With the impending depletion of natural resources, an increasing number of people are turning towards non-conventional and environmentally beneficial energy sources; the architects are not far behind in this endeavor.
Architects and designers have now shifted their focus on creating a built environment with a lower environmental impact. Climate-responsive architecture is a method of designing structures that work well in the local climate. It is an easy concept with complicated execution.
About Climate Responsive Architecture
To design comfortable and energy-efficient buildings, climate responsive architecture takes into consideration seasons, sun path and solar positions, natural topography, and environmental factors like wind, rainfall, humidity, and climate data. With an understanding of the geographical features of the site, an architect can design practical, efficient structures that are responsive to its surroundings.
Climate Responsive Architecture in India
The climate of India can be divided into six zones: Hot and Dry, Warm and Humid, Moderate, Cold and Sunny, Cold and Cloudy, and Composite. Climate responsive architecture in India has its unique set of energy-efficient building designs.
For example, Vennu is a tribal community structure serving as an example of the vernacular climate-responsive architecture of Kerala. Features like windows, jalis, deep rectangular piers, and chajjas respond well to the surroundings through their construction techniques. The steep sloping roofs, a prominent visual feature, are used to withstand heavy monsoons and act as wall protections. This local architecture is an attempt to respond to the site’s surroundings and conditions.
Another example is climate-responsive architecture by Arvind Kishan in the Degree College and Hill Council Complex, Leh. This institution is on a rectangular site surrounded by snow-capped mountains. Buildings of the north have thick walls to reduce heat loss and the ones on the south maximize heat gain. So, the design works well with the cold climate and creates warm and comfortable interiors for the users.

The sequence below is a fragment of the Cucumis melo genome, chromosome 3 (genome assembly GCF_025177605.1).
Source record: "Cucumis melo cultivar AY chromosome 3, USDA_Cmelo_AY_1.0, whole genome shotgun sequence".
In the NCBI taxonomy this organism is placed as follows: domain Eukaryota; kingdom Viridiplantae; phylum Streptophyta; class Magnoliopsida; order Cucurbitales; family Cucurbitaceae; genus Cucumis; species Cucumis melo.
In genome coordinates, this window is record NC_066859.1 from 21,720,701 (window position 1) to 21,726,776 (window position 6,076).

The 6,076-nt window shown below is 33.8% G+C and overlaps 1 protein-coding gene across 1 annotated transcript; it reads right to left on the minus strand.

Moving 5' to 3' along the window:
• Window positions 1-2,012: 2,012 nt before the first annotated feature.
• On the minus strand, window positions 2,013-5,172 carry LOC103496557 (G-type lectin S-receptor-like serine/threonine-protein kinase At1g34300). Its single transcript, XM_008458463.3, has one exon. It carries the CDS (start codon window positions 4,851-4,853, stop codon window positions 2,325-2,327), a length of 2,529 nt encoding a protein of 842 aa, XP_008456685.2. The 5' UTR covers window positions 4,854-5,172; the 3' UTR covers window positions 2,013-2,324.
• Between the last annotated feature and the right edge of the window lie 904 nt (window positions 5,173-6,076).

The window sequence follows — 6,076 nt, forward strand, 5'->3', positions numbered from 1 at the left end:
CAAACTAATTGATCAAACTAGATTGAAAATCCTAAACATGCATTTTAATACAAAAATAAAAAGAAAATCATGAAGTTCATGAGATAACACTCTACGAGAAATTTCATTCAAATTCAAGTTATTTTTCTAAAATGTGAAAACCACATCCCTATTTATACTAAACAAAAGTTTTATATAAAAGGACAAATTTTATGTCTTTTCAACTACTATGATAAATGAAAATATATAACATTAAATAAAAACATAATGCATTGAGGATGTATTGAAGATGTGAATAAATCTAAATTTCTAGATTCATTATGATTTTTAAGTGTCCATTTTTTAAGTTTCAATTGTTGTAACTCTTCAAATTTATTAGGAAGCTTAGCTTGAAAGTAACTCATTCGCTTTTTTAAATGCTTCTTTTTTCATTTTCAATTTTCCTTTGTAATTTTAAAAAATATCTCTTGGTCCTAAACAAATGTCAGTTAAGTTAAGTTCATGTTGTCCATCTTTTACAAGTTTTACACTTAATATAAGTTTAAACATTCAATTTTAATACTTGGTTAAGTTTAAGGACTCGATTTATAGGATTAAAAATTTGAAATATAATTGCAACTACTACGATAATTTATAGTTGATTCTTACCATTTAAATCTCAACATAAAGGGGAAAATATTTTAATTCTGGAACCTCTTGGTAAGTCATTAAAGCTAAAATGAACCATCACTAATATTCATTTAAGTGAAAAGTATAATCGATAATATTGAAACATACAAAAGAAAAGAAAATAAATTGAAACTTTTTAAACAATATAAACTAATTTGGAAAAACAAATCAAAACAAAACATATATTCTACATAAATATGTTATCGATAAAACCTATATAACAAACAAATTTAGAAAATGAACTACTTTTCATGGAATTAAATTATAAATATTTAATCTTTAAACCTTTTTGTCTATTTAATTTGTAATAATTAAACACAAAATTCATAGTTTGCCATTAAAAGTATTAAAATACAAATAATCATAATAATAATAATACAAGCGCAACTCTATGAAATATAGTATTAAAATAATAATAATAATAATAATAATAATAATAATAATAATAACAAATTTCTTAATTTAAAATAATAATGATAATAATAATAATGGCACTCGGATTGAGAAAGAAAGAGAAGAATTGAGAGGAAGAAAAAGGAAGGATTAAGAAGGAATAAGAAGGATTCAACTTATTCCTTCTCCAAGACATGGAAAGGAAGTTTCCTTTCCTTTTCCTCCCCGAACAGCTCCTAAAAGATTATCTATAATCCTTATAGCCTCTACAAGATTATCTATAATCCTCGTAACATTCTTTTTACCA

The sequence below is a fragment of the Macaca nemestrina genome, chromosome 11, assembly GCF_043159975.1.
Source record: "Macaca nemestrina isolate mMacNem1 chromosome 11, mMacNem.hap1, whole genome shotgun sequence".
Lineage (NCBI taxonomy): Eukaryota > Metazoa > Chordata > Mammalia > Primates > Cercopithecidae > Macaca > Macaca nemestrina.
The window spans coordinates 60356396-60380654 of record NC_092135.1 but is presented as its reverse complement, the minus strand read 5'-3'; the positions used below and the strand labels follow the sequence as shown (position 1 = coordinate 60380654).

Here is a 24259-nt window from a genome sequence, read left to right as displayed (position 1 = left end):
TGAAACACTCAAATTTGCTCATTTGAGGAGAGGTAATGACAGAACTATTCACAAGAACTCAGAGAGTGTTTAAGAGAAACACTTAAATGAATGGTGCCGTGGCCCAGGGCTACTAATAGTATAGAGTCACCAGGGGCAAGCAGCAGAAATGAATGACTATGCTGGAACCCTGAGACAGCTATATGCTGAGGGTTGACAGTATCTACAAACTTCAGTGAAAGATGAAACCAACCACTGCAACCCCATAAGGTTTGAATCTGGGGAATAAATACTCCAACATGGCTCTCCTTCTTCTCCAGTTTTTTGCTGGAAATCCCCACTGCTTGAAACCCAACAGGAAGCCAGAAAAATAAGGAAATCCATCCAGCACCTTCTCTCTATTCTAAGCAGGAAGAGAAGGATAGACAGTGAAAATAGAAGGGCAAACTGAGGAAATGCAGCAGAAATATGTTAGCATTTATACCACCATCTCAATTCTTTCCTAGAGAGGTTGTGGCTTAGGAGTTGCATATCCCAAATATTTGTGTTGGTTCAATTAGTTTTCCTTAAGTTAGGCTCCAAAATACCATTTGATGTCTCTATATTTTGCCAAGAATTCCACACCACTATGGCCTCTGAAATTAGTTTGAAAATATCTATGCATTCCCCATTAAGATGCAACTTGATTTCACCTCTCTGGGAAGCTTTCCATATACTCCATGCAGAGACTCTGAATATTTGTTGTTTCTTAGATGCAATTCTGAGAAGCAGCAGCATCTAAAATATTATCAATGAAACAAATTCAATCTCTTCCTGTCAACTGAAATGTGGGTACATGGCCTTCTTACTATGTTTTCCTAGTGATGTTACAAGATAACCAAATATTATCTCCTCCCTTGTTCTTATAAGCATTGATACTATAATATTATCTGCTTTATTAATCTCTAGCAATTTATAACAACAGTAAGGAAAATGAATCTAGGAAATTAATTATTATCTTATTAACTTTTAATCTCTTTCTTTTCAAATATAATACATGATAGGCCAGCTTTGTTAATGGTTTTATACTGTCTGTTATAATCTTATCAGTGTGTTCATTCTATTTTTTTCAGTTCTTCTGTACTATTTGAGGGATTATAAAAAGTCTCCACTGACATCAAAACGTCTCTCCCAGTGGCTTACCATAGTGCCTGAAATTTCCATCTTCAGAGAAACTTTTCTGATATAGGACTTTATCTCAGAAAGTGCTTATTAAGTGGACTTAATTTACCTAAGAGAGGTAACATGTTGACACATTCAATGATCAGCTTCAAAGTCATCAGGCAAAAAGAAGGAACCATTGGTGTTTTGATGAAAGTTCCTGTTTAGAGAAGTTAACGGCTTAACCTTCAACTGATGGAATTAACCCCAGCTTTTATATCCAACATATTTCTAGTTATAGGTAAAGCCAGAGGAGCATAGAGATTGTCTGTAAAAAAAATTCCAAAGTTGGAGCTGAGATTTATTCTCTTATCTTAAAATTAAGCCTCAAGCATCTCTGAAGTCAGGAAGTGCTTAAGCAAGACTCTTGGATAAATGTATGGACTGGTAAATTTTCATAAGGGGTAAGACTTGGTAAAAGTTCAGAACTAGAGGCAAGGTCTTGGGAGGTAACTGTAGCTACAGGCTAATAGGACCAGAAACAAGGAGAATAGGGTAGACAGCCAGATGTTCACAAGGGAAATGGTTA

Achieving Climate Responsive Architecture
There are a few steps followed as analysis before designing a structure to suit the needs of the site.
Site analysis is an important step in order to know about the weather conditions, soil, climate, wind speed, and direction. Each of these components can be examined to take a sustainable architectural approach to the design.
The layout of the basic massing on-site is important to determine the optimal orientation. The key factors considered in this step are the surrounding water bodies, natural habitat, and other geological features existing on the site.
Planning with Sun
The best solution for a comfortable design is to place the building based on the cardinal directions. The goal is to maximize heat gain in the winters and minimize the same in the summers to consume less artificial energy and mechanical devices.
Windows and wall openings are to be placed by keeping in mind the orientation of the wind direction and sun to allow natural light and flow of natural air inside the interior spaces. The glazings can use double or triple-paned glass as appropriate to the orientation.
The purpose a building serves is to create a comfortable space for the users. With a climate-responsive design, the artificial energy used for cooling and heating is reduced, and the natural systems are encouraged. The use of natural light and ventilation can result in more comfortable spaces and help in reducing the energy loads that result in savings.
Architecture for the Time Ahead
This architecture is the need of the hour with nature facing impacts of humans’ actions. A proper understanding in terms of the site location and site context may help in creating sustainable and comfortable homes.
Climate responsive architecture is not only about residential projects but applies to the commercial sector as well. A low-rise commercial building envelope adapting a set of design parameters like natural ventilation, cool roofs can contribute to a better, sustaining future.
The building industry, being a strong contributor to environmental impacts, needs to consider an architecture defined by the climate and site conditions for an effective outcome.